Spring has finally sprung! Now that the weather is finally nice and everybody is breaking out their shorts and flip-flops, it’s time to make some outdoor plans for a little fun in the sun! This month’s resources focus mostly on outdoor activities and events to kick off the summer, along with a resource for Mental Health Month and an opportunity to get involved with the government.
The Museum of Fine Arts in Boston is inviting families to visit the museum for an activity-filled Memorial Day! This family-friendly (and free!) open house has something for everyone. Dance along to Latin American music, enjoy Technicolor musicals presented by our film program, or participate in family art-making activities. Check out the list of events and programs happening from 10am-4:45pm on the MFA website.
The Highland Street Foundation, in partnership with the Boston Red Sox and the City of Boston, is launching a new program called Out of the Park. Three times this season they will be showing a Red Sox away game at a public park in Boston while recreating the excitement of Yawkey Way and Fenway Park for the community! The events will take place on Sunday, May 25 at the Ramsay Park in Roxbury, Sunday, June 22 at the Franklin Park in Dorchester, and Sunday, July 27 at the Boston Common.
In honor of National Mental Health Month, Mental Health America has created several tools and resources to helps individuals, families, and organizations take positive actions to protect mental health and promote whole wealth. From a calendar of daily tips to stay positive and happy, to quick online screenings of four common conditions for individuals, Mental Health America has provided everything you need to make the month of May a positive time to build public recognition about the importance of mental health!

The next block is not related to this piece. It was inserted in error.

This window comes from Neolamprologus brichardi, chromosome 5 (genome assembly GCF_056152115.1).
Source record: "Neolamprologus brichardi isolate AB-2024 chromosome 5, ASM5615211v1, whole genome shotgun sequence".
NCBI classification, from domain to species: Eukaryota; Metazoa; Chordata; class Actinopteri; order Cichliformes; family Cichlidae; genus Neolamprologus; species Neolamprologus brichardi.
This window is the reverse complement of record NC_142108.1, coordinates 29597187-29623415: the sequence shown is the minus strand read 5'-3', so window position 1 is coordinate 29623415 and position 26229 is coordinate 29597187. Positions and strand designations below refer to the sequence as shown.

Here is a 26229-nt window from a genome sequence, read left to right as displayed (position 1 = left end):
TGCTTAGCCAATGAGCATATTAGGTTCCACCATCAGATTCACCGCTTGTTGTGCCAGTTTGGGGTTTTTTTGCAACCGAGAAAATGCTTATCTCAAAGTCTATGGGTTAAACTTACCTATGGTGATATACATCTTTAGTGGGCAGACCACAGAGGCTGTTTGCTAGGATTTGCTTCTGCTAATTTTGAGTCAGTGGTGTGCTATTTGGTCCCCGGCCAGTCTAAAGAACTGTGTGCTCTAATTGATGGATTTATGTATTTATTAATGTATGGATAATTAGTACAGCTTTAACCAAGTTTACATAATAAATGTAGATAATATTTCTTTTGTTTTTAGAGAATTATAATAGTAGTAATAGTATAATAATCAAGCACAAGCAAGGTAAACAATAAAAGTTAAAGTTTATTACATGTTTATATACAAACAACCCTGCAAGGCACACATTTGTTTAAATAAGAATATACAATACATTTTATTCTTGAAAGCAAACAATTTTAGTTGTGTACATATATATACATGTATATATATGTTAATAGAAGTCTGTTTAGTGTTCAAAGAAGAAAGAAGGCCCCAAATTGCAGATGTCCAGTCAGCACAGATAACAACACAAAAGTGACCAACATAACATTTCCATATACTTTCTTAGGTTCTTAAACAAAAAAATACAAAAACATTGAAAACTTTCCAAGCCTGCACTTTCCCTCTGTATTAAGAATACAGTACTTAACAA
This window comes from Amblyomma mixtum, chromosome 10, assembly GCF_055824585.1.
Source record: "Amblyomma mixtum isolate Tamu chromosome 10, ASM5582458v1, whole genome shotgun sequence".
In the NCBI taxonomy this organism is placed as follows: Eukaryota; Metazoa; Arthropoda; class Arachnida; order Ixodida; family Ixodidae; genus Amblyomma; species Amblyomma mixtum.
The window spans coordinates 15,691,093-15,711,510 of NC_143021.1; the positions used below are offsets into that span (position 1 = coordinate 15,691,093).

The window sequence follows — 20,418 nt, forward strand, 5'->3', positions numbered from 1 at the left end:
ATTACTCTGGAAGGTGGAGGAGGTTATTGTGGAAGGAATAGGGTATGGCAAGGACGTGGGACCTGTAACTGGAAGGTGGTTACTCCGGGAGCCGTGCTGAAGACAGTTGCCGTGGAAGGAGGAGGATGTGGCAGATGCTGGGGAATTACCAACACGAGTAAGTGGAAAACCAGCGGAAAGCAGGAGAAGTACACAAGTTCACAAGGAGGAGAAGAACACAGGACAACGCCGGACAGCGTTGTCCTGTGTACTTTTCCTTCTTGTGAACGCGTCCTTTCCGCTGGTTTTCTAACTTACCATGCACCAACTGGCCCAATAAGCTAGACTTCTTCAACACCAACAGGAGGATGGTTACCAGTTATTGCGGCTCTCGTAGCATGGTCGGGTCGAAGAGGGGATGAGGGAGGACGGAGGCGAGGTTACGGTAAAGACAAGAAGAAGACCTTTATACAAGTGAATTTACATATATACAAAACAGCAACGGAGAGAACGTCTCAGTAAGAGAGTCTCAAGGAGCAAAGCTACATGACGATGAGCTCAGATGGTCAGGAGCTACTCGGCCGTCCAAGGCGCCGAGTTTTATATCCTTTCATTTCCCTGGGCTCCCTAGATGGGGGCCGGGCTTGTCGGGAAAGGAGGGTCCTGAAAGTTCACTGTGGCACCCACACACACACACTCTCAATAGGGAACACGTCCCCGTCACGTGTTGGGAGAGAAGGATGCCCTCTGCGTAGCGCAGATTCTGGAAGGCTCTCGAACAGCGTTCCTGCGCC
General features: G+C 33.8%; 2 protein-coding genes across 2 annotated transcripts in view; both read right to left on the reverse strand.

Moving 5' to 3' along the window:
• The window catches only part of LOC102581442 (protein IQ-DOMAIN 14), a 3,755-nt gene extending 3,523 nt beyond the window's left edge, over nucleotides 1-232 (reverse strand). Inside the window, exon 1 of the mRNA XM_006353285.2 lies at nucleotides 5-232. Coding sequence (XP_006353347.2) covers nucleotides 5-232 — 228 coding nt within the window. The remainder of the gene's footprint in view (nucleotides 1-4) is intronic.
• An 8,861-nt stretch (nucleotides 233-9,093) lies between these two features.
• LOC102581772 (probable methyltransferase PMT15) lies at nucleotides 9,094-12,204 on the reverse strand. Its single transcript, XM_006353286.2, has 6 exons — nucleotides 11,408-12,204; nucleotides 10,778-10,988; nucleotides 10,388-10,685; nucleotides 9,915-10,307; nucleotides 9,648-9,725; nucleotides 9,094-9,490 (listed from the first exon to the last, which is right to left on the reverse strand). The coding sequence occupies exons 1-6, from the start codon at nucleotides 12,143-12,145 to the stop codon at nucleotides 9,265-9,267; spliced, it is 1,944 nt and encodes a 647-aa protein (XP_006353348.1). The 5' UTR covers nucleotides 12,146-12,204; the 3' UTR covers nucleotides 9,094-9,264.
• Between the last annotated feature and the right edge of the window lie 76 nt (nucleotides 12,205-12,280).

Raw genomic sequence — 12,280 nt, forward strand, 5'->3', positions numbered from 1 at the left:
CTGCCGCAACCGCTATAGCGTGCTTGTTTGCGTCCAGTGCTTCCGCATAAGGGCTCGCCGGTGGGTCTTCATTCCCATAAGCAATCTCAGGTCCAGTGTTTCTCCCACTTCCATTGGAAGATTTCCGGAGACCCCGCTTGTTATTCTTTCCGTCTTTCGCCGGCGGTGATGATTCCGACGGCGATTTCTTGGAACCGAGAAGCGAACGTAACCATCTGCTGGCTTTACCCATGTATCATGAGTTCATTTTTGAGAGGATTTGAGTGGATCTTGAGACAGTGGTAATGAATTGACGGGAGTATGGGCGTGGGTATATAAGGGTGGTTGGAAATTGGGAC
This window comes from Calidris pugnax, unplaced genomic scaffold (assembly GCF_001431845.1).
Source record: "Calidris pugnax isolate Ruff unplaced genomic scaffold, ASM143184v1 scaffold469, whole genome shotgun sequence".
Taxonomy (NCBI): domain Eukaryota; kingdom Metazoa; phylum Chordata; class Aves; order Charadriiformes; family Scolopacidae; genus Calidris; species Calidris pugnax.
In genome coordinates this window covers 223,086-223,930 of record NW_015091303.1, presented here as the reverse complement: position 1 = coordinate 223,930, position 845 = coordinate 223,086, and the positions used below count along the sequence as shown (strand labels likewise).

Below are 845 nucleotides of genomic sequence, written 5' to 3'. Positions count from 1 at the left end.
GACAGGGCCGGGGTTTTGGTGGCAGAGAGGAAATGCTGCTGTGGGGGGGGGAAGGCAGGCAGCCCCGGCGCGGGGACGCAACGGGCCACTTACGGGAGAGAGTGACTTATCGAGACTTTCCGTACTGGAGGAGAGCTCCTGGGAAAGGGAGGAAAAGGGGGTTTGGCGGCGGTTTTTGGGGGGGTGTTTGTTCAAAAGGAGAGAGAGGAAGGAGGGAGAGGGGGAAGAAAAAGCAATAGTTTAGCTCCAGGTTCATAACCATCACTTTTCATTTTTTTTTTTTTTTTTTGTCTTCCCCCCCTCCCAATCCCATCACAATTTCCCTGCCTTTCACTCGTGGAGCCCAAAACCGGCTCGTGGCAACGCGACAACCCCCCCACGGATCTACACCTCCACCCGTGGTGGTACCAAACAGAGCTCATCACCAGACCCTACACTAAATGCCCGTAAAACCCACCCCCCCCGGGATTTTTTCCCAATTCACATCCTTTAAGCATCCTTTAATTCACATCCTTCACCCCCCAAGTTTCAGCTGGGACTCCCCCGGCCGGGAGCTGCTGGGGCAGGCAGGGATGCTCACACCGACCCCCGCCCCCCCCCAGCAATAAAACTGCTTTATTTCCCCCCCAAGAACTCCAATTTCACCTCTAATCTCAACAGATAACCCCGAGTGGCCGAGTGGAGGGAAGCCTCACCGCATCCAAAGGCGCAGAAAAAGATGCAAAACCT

Governor Deval Patrick created the Governor’s Statewide Youth Council to incorporate youth voices into the policy-making process. The Youth Council serves as a critical resource in advising the Governor in making decisions and setting policy to improve the lives of young people throughout the Commonwealth. The Governor’s Office will be selecting 28 new Youth Council members to serve for two years and represent Massachusetts’ 14 counties, two Council members per county. Applicants should be passionate, motivated and emerging leaders between the ages of 14 and 20. The application deadline is May 29.
On Saturday, May 31, the DCR Universal Access Program is holding a FREE adaptive rec fair at Artesani Park in Brighton from 10am-3pm. At this fair, you’ll be able to participate in variety of fun adaptive activities like biking, hiking, kite decorating, and power soccer demonstrations! It will feature cool equipment and local organizations like PYD! We hope to see you there! Check out the DCR Facebook page or call (617) 626-1294 for more details!